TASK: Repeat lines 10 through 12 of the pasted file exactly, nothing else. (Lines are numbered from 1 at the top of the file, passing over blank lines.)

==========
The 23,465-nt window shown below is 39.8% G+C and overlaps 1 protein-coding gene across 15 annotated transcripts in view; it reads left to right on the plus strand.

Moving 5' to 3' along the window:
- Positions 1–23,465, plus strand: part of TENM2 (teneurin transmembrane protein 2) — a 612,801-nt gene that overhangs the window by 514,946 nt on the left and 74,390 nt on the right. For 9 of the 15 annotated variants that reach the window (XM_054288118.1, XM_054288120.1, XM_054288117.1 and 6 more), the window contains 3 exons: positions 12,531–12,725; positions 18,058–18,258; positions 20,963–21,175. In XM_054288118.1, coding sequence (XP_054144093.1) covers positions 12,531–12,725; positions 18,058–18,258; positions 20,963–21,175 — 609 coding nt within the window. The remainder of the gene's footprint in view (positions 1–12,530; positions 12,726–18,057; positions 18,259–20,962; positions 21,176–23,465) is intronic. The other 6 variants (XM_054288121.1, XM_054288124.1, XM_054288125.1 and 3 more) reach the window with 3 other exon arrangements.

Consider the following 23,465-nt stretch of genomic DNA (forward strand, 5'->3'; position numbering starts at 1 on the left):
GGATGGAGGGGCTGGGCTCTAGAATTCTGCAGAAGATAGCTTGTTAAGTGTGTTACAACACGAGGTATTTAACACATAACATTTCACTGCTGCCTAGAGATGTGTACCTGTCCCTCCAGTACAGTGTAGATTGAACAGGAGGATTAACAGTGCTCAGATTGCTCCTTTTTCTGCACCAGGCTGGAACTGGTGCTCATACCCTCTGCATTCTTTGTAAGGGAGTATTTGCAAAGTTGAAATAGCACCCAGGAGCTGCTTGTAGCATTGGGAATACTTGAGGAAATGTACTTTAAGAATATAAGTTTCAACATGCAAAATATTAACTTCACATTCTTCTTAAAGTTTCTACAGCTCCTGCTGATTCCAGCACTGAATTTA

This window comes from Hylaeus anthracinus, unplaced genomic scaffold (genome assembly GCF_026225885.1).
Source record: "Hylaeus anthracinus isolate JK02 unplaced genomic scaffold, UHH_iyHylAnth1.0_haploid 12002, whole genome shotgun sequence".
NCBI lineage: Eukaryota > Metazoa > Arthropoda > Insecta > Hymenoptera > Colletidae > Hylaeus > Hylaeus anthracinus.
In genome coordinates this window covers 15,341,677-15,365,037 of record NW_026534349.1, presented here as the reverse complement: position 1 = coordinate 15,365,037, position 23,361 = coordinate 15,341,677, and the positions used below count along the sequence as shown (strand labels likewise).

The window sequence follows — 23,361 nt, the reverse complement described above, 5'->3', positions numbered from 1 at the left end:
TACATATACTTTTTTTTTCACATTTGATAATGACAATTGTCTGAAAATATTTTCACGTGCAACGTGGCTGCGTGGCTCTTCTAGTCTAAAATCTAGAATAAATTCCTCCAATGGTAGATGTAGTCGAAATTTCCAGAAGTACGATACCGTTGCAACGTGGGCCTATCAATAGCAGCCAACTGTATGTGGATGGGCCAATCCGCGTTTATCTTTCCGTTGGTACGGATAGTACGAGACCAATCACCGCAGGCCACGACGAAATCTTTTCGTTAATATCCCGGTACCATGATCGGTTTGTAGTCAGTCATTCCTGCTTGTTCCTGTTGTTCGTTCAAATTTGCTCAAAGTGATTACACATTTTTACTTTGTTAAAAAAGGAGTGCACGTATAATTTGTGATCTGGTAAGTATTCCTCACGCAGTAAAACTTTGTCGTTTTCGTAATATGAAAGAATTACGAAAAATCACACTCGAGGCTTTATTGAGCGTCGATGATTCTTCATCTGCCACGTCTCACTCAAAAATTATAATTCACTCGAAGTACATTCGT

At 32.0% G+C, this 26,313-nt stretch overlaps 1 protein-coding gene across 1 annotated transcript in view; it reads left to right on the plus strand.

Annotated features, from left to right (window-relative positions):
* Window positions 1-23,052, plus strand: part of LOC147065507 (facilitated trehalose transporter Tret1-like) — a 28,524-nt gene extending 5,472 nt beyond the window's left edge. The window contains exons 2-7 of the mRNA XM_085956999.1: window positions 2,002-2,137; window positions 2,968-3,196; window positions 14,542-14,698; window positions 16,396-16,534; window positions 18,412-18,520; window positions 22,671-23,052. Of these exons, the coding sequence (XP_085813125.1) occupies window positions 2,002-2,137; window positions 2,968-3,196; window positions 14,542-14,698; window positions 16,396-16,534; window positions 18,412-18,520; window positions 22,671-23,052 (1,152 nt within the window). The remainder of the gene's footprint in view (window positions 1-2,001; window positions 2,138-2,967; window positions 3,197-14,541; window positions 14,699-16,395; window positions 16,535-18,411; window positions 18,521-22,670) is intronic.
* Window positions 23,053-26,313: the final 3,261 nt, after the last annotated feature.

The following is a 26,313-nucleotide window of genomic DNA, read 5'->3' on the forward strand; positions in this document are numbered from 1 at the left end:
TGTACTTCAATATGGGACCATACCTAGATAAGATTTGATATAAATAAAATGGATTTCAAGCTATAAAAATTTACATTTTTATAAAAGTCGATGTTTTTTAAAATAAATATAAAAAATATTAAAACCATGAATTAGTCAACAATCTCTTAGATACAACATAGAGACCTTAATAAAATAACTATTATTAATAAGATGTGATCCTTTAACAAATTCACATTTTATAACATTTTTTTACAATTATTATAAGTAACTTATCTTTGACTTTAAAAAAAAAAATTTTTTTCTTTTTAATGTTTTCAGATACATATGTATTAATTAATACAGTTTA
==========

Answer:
The window sequence follows — 23,361 nt, the reverse complement described above, 5'->3', positions numbered from 1 at the left end:
TACATATACTTTTTTTTTCACATTTGATAATGACAATTGTCTGAAAATATTTTCACGTGCAACGTGGCTGCGTGGCTCTTCTAGTCTAAAATCTAGAATAAATTCCTCCAATGGTAGATGTAGTCGAAATTTCCAGAAGTACGATACCGTTGCAACGTGGGCCTATCAATAGCAGCCAACTGTATGTGGATGGGCCAATCCGCGTTTATCTTTCCGTTGGTACGGATAGTACGAGACCAATCACCGCAGGCCACGACGAAATCTTTTCGTTAATATCCCGGTACCATGATCGGTTTGTAGTCAGTCATTCCTGCTTGTTCCTGTTGTTCGTTCAAATTTGCTCAAAGTGATTACACATTTTTACTTTGTTAAAAAAGGAGTGCACGTATAATTTGTGATCTGGTAAGTATTCCTCACGCAGTAAAACTTTGTCGTTTTCGTAATATGAAAGAATTACGAAAAATCACACTCGAGGCTTTATTGAGCGTCGATGATTCTTCATCTGCCACGTCTCACTCAAAAATTATAATTCACTCGAAGTACATTCGT

At 32.0% G+C, this 26,313-nt stretch overlaps 1 protein-coding gene across 1 annotated transcript in view; it reads left to right on the plus strand.